“Custom care decision-makers with a focus on driving ever-greater cost efficiencies have been highly risk-averse and slow moving. But the change of pace inherent in the age of the customer will no longer allow contact centers to simply take cost out of the business. Emerging technologies can drive the types of customer service experiences that better cement customer loyalty as well as advance new revenue-generating opportunities,” Jacobs says.
Millennials turning 40: NOW will you stop targeting them?
It’s one of the most overused terms in youth marketing, and probably the most inaccurate, writes ARTHUR GOLDSTUCK
One of the most irritating buzzwords embraced by marketers in recent years is the term “millennial”. Most are clueless about its true meaning, and use it as a supposedly cool synonym for “young adults”. The flaw in this targeting – and the word “flaw” here is like calling the Grand Canyon a trench – is that it utterly ignores the meaning of the term. “Millennials” are formally defined as anyone born from 1980 to 2000, meaning they have typically come of age after the dawn of the millennium, or during the 21st century.
Think about that for a moment. Next year, the millennial will be formally defined as anyone aged from 20 to 40. So here you have an entire advertising, marketing and public relations industry hanging onto a cool definition, while in effect arguing that 40-year-olds are youths who want the same thing as newly-minted university graduates or job entrants.
When the communications industry discovers just how embarrassing its glib use of the term really is, it will no doubt pivot – millennial-speak for “changing your business model when it proves to be a disaster, but you still appear to be cool” – to the next big thing in generational theory.
That next big thing is currently Generation Z, or people born after the turn of the century. It’s very convenient to lump them all together and claim they have a different set of values and expectations to those who went before. Allegedly, they are engaged in a quest for experience, compared to millennials – the 19-year-olds and 39-olds alike – supposedly all on a quest for relevance.
In reality, all are part of Generation #, latching onto the latest hashtag trend that sweeps social media, desperate to go viral if they are producers of social content, desperate to have caught onto the trend before their peers.
The irony is that marketers’ quest for cutting edge target markets is, in reality, a hangover from the days when there was no such thing as generational theory, and marketing was all about clearly defined target markets. In the era of big data and mass personalization, that idea seems rather quaint.
Indeed, according to Grant Lapping, managing director of DataCore Media, it no longer matters who brands think their target market is.
“The reason for this is simple: with the technology and data digital marketers have access to today, we no longer need to limit our potential target audience to a set of personas or segments derived through customer research. While this type of customer segmentation was – and remains – important for engagements across traditional above-the-line engagements in mass media, digital marketing gives us the tools we need to target customers on a far more granular and personalised level.
“Where customer research gives us an indication of who the audience is, data can tell us exactly what they want and how they may behave.”
Netflix, he points out, is an example of a company that is changing its industry by avoiding audience segmentation, once the holy grail of entertainment.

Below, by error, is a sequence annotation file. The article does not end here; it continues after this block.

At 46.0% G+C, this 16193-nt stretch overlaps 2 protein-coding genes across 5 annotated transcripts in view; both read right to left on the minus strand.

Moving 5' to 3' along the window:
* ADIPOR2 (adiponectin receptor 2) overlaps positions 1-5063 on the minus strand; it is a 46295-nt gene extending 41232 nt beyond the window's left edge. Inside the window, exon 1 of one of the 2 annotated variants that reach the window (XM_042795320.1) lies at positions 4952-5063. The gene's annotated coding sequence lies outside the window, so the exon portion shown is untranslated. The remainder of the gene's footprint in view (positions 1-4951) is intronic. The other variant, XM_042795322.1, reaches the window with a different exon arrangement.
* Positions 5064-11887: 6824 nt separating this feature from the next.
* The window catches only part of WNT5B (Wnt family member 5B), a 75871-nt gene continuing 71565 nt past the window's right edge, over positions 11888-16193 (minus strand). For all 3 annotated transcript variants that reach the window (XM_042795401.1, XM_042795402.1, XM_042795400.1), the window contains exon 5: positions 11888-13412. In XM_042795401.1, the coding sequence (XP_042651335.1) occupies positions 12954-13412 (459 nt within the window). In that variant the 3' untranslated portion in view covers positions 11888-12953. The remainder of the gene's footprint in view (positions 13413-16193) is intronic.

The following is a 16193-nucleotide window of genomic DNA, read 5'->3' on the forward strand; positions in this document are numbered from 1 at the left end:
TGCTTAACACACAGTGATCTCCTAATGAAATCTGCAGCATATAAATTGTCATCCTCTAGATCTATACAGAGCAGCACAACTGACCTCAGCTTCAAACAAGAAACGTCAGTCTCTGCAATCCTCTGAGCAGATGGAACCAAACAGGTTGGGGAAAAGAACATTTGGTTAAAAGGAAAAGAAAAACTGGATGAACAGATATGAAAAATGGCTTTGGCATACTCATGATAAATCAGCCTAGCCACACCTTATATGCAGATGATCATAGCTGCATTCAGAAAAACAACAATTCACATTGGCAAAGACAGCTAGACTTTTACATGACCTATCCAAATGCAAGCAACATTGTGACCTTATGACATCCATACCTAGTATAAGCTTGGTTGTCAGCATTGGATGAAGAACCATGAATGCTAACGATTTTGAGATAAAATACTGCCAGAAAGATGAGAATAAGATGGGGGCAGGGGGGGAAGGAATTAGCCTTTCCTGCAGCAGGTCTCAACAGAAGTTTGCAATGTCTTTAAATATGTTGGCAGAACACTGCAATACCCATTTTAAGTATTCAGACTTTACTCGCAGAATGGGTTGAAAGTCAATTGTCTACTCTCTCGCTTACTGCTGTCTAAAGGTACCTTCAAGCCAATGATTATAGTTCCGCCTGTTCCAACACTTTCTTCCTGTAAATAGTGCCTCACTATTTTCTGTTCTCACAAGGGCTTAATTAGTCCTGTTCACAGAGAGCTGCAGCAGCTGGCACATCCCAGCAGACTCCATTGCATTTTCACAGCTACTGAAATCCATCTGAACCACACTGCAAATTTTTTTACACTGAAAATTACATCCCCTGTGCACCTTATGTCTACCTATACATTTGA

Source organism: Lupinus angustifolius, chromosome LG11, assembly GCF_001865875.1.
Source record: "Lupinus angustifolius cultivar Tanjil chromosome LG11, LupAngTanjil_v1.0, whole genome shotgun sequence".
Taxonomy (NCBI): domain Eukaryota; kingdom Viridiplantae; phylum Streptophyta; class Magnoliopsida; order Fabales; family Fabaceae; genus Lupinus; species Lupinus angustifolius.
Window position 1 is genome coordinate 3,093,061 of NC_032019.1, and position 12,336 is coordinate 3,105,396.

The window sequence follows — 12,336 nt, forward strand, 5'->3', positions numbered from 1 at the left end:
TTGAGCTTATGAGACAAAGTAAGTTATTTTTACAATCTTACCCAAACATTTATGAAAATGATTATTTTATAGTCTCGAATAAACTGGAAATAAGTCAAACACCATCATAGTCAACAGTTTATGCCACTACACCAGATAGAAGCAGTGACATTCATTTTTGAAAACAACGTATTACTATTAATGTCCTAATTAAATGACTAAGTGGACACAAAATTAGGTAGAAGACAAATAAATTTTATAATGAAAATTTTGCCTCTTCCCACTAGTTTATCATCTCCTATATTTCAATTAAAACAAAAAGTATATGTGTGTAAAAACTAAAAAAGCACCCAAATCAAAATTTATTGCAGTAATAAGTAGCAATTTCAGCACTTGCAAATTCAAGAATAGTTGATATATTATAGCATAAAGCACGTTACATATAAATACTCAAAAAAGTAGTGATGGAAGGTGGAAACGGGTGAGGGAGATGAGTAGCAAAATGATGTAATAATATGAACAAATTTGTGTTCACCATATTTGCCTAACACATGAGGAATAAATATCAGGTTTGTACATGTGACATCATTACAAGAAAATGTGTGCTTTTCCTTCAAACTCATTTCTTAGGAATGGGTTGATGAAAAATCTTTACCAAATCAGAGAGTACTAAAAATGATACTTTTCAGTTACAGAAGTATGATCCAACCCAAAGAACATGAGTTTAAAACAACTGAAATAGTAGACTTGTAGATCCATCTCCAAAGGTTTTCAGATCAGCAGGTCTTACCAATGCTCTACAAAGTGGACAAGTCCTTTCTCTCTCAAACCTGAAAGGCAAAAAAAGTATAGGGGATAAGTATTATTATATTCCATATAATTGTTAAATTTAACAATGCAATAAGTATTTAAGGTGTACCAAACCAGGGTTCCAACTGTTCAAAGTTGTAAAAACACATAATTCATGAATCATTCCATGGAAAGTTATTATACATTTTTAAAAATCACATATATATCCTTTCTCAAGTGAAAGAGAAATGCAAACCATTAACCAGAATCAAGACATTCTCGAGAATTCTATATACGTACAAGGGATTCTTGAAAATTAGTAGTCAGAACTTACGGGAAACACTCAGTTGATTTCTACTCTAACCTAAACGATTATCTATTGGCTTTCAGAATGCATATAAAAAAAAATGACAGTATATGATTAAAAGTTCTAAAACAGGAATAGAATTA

In other words, it understands that 20-year-olds and 40-year-olds are very different – but so is everyone in between.
* Arthur Goldstuck is founder of World Wide Worx and editor-in-chief of Gadget.co.za. Follow him on Twitter and Instagram on @art2gee
Robots coming to IFA
Robotics is no longer about mechanical humanoids, but rather becoming an interface between man and machine. That is a key message being delivered at next month’s IFA consumer electronics expo in Berlin. An entire hall will be devoted to IFA Next, which will not only offer a look into the future, but also show what form it will take.
The concepts are as varied as the exhibitors themselves. However, there are similarities in the various products, some more human than others, in the fascinating ways in which they establish a link between fun, learning and programming. In many cases, they are aimed at children and young people.
The following will be among the exhibitors making Hall 26 a must-visit:
Leju Robotics (Stand 115) from China is featuring what we all imagine a robot to be. The bipedal Aelos 1s can walk, dance and play football. And in carrying out all these actions it responds to spoken commands. But it also challenges young researchers to apply their creativity in programming it and teaching it new actions. And conversely, it also imparts scholastic knowledge.
Cubroid (Stand 231, KIRIA) from Korea starts off by promoting an independent approach to the way it deals with tasks. Multi-functional cubes, glowing as they play music, or equipped with a tiny rotating motor, join together like Lego pieces. Configuration and programming are thus combined, providing a basic idea of what constitutes artificial intelligence.
Spain is represented by Ebotics (Stand 218). This company is presenting an entire portfolio of building components, including the “Mint” educational program. The modular system explains about modern construction, programming and the entire field of robotics.
Elematec Corporation (Stand 208) from Japan is presenting the two-armed SCARA, which is not intended to deal with any tasks, but in particular to assist people with their work.
Everybot (Stand 231, KIRIA) from Japan approaches the concept of robotics by introducing an autonomous floor-cleaning machine, similar to a robot vacuum cleaner.
And Segway (Stand 222) is using a number of products to explain the modern approach to battery-powered locomotion.
IFA will take place at the Berlin Exhibition Grounds (ExpoCenter City) from 6 to 11 September 2019. For more information, visit www.ifa-berlin.com